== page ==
Have you ever attempted to manage your outlook on life? Have you ever thought of the benefits and consequences that come along with how you do so? Well, it is actually possible to manage that view and how optimistic or not it is. Optimism can lead to major life benefits, as long as you are not too optimistic.
Optimism is an excellent quality to have and can be an incredible help in life. It helps people get through tough times, makes the joyous times feel more exhilarating, helps maintain your relationships and interactions with people and helps with focus and productivity at work or school. Having the right amount of optimism can create a better society and community; it can benefit students’ learning in Jenison schools.
The bomb.com benefits
Optimism can create bodily benefits. It can lower one’s blood pressure and it can increase one’s life span. Harvard’s Men’s Health Watch found that in a 1960s study, “the most pessimistic individuals had a 42% higher rate of death than the most optimistic.” Optimism can also provide a mini-workout. Although it is unlikely, you can burn calories by laughing, if you laugh long enough.
Harvard’s Men’s Health Watch wrote that Tennessee researchers found that “genuine, voiced laughter boosts energy consumption and heart rate by 10% to 20%. That means a 10- to 15-minute belly laugh might burn anywhere from 10 to 40 calories.”
Optimism can help you to better overcome obstacles in life. How well someone gets over a failure depends on how they interpret outcomes. Looking at failures as only temporary and having an external cause, as well as not putting all of the blame on yourself, is an optimist’s outlook on life.
This helps people get over obstacles in life quicker and easier. It allows people to hold on to hope and continue to persevere even through the tough times. Those who have this outlook tend to be better at forgiving others, letting the past stay in the past, and giving others second chances. When the going gets tough, something everyone needs is psychological capital, which can help lead to success and this optimistic outlook.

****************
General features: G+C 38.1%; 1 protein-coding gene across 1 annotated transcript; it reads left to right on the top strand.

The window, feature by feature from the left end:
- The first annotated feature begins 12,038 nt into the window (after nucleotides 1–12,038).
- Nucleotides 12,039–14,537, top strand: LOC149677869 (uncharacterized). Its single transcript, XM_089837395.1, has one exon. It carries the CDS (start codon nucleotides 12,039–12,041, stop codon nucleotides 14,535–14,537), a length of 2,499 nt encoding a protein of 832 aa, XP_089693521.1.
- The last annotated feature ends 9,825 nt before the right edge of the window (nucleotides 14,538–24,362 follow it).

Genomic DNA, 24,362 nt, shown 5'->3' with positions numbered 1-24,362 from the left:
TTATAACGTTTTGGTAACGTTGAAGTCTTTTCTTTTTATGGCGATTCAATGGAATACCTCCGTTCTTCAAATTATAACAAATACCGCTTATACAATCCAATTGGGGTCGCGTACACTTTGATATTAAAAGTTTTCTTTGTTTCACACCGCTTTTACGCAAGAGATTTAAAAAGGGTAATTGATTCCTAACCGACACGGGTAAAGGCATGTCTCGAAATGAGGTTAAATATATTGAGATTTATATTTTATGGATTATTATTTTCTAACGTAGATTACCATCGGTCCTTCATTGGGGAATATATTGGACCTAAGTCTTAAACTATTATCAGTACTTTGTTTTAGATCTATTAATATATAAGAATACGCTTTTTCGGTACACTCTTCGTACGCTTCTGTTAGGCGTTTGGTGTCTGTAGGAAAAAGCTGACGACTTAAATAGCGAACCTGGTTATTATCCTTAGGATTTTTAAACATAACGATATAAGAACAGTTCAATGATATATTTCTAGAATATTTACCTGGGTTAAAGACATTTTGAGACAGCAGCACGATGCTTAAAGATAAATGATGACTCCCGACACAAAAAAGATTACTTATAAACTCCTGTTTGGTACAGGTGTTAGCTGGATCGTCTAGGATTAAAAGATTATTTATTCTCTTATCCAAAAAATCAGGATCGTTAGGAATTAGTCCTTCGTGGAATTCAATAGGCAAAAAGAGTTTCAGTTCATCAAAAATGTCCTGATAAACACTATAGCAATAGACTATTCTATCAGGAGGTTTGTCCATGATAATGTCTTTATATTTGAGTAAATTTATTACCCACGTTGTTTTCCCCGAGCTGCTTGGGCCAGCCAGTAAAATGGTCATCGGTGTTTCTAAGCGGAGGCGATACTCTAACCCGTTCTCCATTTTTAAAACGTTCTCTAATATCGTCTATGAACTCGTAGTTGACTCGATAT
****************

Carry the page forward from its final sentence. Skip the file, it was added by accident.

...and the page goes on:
“Psychological capital, [is] a mixture of efficacy (self-confidence), resilience (you believe you can bounce back from setbacks), hope (you believe you can achieve your goals) and optimism (you expect good things to happen in the future). As a concept, psychological capital reflects our capacity to overcome obstacles and push ourselves to pursue our ambitions,” explains Ingrid Wickelgren, an editor of the Science American Mind.
Do not go overboard optimistic
Although optimism has major benefits, being too optimistic can come with consequences. People should not be optimistic to the point where they have lost their safety net. Always thinking “everything will work out” despite that it is positive, can actually have the opposite effect. No one can just lay back and not try, and think all will go well for them. This can lead to not taking care of yourself, not taking responsibility for your actions, and overall not putting in as much effort in life. Having high expectations for a long term goal is good. However, as you make your way closer to the set day, it is actually good to lower some of those expectations so that if it does not work out, you are not left as disappointed.
Optimism can increase productivity and progress at work/school, but do not fake the positivity. Regulating emotions with coworkers/classmates, can help create positive relationships. There are ways to control how optimistic you are. Even though you might not be in the best mood, there are ways to alter how you feel. There are two ways it works, surface acting, and deep acting.
Rick Nauert, an Associate News Editor with a PhD, explains, “Surface acting involves faking positive emotions when interacting with others in the work environment … Deep acting involves trying to change how one feels internally.” Deep acting is the better of the two options, so as not to fake how one feels.
So, the right amount of optimism can lead to greater achievements in life, but being too optimistic can lead to great disappointment.
Overall, optimism is an excellent life tool, as long as you find balance and do not overdo it. Being an optimist is a choice, and it is up to you if you choose to be one or not.